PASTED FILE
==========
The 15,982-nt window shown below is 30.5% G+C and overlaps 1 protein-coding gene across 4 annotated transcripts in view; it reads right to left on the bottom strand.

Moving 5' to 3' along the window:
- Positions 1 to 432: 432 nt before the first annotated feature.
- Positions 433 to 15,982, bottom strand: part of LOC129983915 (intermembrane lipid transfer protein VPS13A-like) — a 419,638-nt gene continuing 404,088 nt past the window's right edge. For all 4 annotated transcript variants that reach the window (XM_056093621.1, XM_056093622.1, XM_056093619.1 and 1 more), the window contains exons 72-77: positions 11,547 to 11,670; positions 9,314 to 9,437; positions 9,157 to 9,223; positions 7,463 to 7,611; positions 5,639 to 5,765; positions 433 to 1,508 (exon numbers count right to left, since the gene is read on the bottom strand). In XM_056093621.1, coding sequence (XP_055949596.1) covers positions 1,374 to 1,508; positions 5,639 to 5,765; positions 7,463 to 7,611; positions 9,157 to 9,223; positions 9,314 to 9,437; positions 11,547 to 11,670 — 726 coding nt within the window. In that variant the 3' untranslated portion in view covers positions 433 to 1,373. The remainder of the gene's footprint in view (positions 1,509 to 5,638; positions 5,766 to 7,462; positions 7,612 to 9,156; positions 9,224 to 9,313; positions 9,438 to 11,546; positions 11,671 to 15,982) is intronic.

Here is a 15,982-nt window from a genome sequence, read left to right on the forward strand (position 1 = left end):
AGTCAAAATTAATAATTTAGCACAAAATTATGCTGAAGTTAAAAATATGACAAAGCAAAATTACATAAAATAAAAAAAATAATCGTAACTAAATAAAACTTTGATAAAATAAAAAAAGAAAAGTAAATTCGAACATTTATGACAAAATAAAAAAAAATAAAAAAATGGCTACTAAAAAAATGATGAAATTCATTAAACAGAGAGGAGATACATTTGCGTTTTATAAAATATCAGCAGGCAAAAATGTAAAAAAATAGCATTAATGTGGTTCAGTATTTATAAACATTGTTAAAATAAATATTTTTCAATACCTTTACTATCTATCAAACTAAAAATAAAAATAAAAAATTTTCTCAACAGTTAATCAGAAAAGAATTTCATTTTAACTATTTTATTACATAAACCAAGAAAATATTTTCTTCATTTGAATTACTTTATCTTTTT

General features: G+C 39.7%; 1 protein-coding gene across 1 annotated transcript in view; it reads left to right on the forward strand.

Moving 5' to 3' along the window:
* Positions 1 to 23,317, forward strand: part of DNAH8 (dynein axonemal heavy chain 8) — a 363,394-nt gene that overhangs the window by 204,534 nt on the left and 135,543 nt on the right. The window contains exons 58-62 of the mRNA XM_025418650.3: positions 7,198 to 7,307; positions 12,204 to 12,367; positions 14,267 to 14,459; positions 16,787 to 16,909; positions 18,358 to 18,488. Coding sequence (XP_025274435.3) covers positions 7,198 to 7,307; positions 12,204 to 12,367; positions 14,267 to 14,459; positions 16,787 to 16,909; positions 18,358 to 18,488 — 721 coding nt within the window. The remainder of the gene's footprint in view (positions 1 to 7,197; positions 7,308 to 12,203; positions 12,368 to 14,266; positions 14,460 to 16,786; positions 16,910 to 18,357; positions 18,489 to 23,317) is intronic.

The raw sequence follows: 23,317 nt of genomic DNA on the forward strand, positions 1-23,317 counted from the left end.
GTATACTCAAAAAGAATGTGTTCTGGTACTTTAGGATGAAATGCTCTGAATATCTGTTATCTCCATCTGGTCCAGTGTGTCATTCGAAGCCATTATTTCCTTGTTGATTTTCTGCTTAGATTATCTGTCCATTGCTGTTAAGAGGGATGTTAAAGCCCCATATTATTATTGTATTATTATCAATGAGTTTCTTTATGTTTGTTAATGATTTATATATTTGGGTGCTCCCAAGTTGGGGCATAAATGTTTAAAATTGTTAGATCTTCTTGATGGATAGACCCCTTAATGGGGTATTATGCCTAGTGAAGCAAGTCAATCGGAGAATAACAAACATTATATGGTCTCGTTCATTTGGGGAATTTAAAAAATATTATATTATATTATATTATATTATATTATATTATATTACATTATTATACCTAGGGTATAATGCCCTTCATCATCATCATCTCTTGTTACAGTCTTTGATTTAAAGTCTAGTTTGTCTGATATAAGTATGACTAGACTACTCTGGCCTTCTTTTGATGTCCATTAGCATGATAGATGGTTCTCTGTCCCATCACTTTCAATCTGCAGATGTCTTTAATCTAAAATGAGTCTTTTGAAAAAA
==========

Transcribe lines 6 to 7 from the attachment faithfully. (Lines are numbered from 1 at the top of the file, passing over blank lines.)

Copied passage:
AGTCAAAATTAATAATTTAGCACAAAATTATGCTGAAGTTAAAAATATGACAAAGCAAAATTACATAAAATAAAAAAAATAATCGTAACTAAATAAAACTTTGATAAAATAAAAAAAGAAAAGTAAATTCGAACATTTATGACAAAATAAAAAAAAATAAAAAAATGGCTACTAAAAAAATGATGAAATTCATTAAACAGAGAGGAGATACATTTGCGTTTTATAAAATATCAGCAGGCAAAAATGTAAAAAAATAGCATTAATGTGGTTCAGTATTTATAAACATTGTTAAAATAAATATTTTTCAATACCTTTACTATCTATCAAACTAAAAATAAAAATAAAAAATTTTCTCAACAGTTAATCAGAAAAGAATTTCATTTTAACTATTTTATTACATAAACCAAGAAAATATTTTCTTCATTTGAATTACTTTATCTTTTT

General features: G+C 39.7%; 1 protein-coding gene across 1 annotated transcript in view; it reads left to right on the forward strand.